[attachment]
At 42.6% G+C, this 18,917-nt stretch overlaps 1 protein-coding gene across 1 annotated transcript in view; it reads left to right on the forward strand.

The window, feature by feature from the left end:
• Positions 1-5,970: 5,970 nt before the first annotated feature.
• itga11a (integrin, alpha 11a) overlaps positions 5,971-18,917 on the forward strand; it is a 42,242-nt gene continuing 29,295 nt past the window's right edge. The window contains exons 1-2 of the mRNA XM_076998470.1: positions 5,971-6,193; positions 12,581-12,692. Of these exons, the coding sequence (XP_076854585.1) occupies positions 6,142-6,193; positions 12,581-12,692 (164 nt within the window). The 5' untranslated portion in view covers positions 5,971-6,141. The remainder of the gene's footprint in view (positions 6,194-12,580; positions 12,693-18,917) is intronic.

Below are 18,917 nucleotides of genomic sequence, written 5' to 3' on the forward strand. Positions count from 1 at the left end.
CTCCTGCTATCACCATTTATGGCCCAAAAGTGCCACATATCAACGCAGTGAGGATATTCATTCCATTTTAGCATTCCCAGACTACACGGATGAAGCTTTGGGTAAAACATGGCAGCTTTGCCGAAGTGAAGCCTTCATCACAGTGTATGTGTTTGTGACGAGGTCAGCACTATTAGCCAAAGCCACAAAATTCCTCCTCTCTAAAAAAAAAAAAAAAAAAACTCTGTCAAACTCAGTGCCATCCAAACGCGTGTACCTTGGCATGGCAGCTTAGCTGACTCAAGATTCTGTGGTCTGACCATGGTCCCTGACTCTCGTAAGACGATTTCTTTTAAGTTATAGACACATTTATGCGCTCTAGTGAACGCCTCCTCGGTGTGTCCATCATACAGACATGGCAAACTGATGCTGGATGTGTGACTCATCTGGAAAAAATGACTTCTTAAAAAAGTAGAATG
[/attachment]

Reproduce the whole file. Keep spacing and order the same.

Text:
At 42.6% G+C, this 18,917-nt stretch overlaps 1 protein-coding gene across 1 annotated transcript in view; it reads left to right on the forward strand.

The window, feature by feature from the left end:
• Positions 1-5,970: 5,970 nt before the first annotated feature.
• itga11a (integrin, alpha 11a) overlaps positions 5,971-18,917 on the forward strand; it is a 42,242-nt gene continuing 29,295 nt past the window's right edge. The window contains exons 1-2 of the mRNA XM_076998470.1: positions 5,971-6,193; positions 12,581-12,692. Of these exons, the coding sequence (XP_076854585.1) occupies positions 6,142-6,193; positions 12,581-12,692 (164 nt within the window). The 5' untranslated portion in view covers positions 5,971-6,141. The remainder of the gene's footprint in view (positions 6,194-12,580; positions 12,693-18,917) is intronic.

Below are 18,917 nucleotides of genomic sequence, written 5' to 3' on the forward strand. Positions count from 1 at the left end.
CTCCTGCTATCACCATTTATGGCCCAAAAGTGCCACATATCAACGCAGTGAGGATATTCATTCCATTTTAGCATTCCCAGACTACACGGATGAAGCTTTGGGTAAAACATGGCAGCTTTGCCGAAGTGAAGCCTTCATCACAGTGTATGTGTTTGTGACGAGGTCAGCACTATTAGCCAAAGCCACAAAATTCCTCCTCTCTAAAAAAAAAAAAAAAAAAACTCTGTCAAACTCAGTGCCATCCAAACGCGTGTACCTTGGCATGGCAGCTTAGCTGACTCAAGATTCTGTGGTCTGACCATGGTCCCTGACTCTCGTAAGACGATTTCTTTTAAGTTATAGACACATTTATGCGCTCTAGTGAACGCCTCCTCGGTGTGTCCATCATACAGACATGGCAAACTGATGCTGGATGTGTGACTCATCTGGAAAAAATGACTTCTTAAAAAAGTAGAATG